Making the Same Mistake Twice

I’d made the same mistake twice.

Or I thought I had.

I was in a working group and felt like I was doing the lion’s share of the work. But the underbelly of that was that I liked pleasing people, I liked swooping in to save the day, and I didn’t like saying no. It was a perfectly pitched storm; near-crisis projects to be done at the last minute and fires to be put out arrived regularly in my lap.

After talking with wise friends, I decided: My ego and I are done making this mistake.

I told the group what had been happening could not happen in the future. I put up some boundaries and I said some nos. It felt good and assertive.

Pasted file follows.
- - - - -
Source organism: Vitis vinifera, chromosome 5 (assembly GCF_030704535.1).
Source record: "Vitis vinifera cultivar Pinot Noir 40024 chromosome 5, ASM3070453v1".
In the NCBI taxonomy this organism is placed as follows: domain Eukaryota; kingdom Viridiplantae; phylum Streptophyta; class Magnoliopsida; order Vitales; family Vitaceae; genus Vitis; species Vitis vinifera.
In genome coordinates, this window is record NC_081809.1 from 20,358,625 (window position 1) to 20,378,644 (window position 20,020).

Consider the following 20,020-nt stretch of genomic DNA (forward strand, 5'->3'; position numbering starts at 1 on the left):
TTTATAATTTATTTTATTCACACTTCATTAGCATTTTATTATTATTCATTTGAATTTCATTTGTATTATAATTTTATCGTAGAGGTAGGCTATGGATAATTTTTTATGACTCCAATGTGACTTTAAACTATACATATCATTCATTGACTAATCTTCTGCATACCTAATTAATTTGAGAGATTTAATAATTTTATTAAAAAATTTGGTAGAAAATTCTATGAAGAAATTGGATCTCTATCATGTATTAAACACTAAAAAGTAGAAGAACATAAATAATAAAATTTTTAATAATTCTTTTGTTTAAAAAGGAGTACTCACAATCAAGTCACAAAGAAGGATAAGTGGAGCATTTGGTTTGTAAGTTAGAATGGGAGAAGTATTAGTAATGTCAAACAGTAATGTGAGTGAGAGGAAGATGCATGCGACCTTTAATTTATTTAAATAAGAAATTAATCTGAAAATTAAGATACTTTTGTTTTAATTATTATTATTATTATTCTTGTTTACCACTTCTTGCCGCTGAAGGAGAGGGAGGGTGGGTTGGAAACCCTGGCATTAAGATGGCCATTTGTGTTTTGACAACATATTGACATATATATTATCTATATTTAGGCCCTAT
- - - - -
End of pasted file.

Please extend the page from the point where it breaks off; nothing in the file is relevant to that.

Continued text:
And then I said yes to another project for the group.

GEEZ, Whelan! I thought after I realized what I’d done. Have you learned anything?

I was about to lambaste myself. I was about to believe I wasn’t intelligent. But before I fell down that lousy staircase, I got a trace of insight: I still have more to learn from this.

We can think we’ve squeezed the wisdom out of something, and we have. Just not all of it. It’s no reflection of our brains or ability; it likely means we’re moving through worthwhile change. Which is often hard change and requires multiple climbs up the mountain. If we could summit easily, we would have done it a long time ago.

So I don’t think I made the same mistake twice. Any mountain worth climbing will have multiple trails to the top, and I’d taken a different one than before. Now my work is to gather the learning from this side of the mountain.

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